One of the defining aspects of Hungarian history are the catastrophic military defeats the nation has suffered on a recurrent basis. In 1241, the Mongol Invasion decimated the country. Less than three centuries later, the Ottoman Turks inflicted a devastating defeat at the Battle of Mohacs in 1526. They repeated the feat again in Buda a mere fifteen years later. In 1711 Rakoczi’s War of Independence against the Habsburgs ended in a resounding defeat. In somewhat the same manner, the 1848 Revolution brought yet another loss to the Habsburgs (with a major assist from the Russians). Then there was World War I. A conflict that involved more than just lost battles, it also saw the nation’s finest men disappear on far flung battlefields. The Kingdom of Hungary disintegrated in the aftermath, losing 72% of its territory in the peace settlement that followed. Less than twenty-five years later, caught between the Nazis and Soviets, the Hungarian people were among the worst hit by the violent vortex of the Second World War’s final months. In a sort of dark coda, a decisive blow was delivered by the Soviet Union that brought the 1956 Revolution to its knees.
Stopping Point: The Walls Of Eger Castle
This succession of military calamities might make a person wonder how Hungary has managed to survive up to the present day. Or they might marvel at the nation’s resilience to rise again and again from the ashes, while sustaining a cultural life that has been the envy of Eastern Europe. It certainly says something about the Hungarian people’s character that they have not just survived, but also managed to thrive despite this history. The subtitle of journalist Paul Lendvai’s popular history of Hungary perhaps says it best, “One Thousand Years of Victory In Defeat.” And no place in Hungary is more reflective of that phrase “Victory in Defeat” than the city of Eger, site of a famous siege in 1552.
By the middle of the 16th century, the Ottoman Turks controlled a large part of Hungary and were closing in on Eger. Their goal was two-fold, subdue Eger and move on towards Kassa (present day Kosice, Slovakia) where vast wealth could be found in its gold and silver mines. At the same time, this success would also open a new supply route westward for another attempted siege of Vienna. The Ottomans arrived at Eger with approximately 40,000 men, a load of artillery and surprisingly, a massive herd of 2,000 camels. By contrast, the Hungarian force was a motley assemblage of 2,200 soldiers, peasants and a few dozen women. The defenders withdrew behind the towering walls of Eger castle. They placed their hopes on heavy artillery and the seeming impregnability of the fortress walls.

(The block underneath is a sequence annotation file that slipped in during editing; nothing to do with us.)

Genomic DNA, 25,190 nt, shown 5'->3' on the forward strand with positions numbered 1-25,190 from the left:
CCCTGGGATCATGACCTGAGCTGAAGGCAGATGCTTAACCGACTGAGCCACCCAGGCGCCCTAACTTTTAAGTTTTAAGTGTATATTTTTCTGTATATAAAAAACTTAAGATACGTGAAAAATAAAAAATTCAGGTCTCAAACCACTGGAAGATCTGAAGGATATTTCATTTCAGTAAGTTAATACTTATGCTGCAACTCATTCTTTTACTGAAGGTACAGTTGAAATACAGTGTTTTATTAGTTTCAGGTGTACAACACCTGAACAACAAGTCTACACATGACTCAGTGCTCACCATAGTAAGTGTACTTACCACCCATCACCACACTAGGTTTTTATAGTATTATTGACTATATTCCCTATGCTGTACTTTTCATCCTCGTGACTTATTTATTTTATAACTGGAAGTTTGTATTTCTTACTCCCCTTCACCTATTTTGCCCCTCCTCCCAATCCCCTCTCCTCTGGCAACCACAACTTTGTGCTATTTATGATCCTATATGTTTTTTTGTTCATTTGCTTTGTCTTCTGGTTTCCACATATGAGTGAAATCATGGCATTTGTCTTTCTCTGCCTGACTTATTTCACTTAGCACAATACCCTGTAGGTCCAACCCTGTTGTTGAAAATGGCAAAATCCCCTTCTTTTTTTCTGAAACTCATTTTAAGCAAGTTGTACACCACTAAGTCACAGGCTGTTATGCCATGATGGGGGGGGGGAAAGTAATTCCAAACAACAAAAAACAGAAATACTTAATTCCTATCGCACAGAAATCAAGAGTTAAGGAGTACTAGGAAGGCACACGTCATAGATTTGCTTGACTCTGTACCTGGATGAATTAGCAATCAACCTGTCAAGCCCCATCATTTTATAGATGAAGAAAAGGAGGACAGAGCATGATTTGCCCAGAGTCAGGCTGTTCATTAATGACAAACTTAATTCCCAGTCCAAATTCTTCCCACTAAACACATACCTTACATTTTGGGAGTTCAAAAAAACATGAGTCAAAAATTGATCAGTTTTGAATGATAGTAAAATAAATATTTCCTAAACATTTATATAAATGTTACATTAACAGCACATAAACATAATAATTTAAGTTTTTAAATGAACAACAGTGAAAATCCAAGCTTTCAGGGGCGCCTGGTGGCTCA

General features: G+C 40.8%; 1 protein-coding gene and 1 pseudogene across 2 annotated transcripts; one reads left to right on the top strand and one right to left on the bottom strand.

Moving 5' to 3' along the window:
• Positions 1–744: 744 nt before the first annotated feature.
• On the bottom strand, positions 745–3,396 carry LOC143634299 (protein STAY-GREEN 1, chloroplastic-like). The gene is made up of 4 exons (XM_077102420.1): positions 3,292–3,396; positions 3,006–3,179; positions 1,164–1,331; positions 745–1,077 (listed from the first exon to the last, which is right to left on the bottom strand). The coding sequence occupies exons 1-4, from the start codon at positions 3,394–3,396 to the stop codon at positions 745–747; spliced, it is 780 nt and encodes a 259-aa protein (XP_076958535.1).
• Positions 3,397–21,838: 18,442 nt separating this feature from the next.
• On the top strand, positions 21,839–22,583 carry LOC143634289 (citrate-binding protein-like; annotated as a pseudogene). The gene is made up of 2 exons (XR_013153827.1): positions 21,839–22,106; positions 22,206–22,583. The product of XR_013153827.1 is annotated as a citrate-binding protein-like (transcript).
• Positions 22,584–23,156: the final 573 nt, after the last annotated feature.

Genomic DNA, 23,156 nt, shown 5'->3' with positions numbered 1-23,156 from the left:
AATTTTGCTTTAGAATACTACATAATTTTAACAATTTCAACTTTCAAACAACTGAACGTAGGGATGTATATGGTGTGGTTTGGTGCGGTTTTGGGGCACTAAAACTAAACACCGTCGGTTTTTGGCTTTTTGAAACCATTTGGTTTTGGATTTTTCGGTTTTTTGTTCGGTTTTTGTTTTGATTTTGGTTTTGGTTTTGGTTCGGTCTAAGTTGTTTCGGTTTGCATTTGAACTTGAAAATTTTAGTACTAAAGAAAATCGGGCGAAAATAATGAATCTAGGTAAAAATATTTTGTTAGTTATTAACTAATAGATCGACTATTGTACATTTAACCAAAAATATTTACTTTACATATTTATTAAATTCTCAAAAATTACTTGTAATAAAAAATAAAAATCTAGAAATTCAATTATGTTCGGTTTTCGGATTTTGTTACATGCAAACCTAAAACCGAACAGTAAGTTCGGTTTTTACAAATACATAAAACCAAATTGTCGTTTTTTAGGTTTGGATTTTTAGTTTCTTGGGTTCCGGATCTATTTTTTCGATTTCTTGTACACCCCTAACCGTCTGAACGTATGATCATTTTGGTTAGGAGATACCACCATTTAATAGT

Fighting For Kingdom & Birthright: The Siege Of Eger
The vast numerical advantage of the Turks was considerable, but mitigated by the fact that the Hungarians had a fantastic leader in Istvan Dobo as well as an expert tactician, Gergely Bornemissza. Dobo, a land owning noble from northern Hungary, was literally fighting for his family’s birthright. He oversaw the fighting force throughout the battle. His leadership was probably worth several thousand troops. Dobo was able to keep the defender’s morale at a peak level, in contrast to the Ottomans who were riven by infighting. Dobo’s best lieutenant was the infantry commander Bornemissza who had a knack for creating makeshift yet deadly weapons. The most famous turned out to be a water mill wheel filled with gunpowder that would both explode and spread fire. He also developed grenades and powder keg bombs packed with such incendiaries, as oil and sulfur.
Repeatedly the Ottomans found fire raining down on them from the towering castle walls they were unable to scale. Some of this fire came at the hands of female defenders who took to pouring oil on to the enemy, which would then ignite. For thirty-nine bitter and hard fought days, the resourceful Hungarians used every stratagem available to keep the attackers at bay. Finally the Turks withdrew. They had suffered an unexpected defeat. Beaten soundly by a force they had outnumbered nearly twenty to one.
Defining Traits – The Hungarian Will: Resisting Conquest
The Siege of Eger was a legendary victory that echoed down through the centuries. It became a milestone, often repeated in Hungarian historical lore. Case in point, the most famous literary work on the siege of Eger was written over three hundred years later. In 1899, Geza Gardonyi penned the fictional novel Eclipse of the Crescent Moon. Gardonyi literally walled himself off in his room to maintain focus (and perhaps recreate the same siege mentality of the defenders) while writing the book. It portrays the heroism and courage of the defenders in the face of almost insurmountable odds. Today it is required reading for all Hungarian school students. Both Eger Castle and Gardonyi’s nearby home can be visited on a trip to the city. Visitors can look down from the castle walls and imagine the Hungarians valiantly fighting off the mighty Ottomans. The Siege of Eger showed the Turks that the Hungarians would not surrender to absolute conquest. This trait, holding out against all odds, gaining small, but important victories among cataclysmic defeats has defined Hungarians in both medieval and modern history.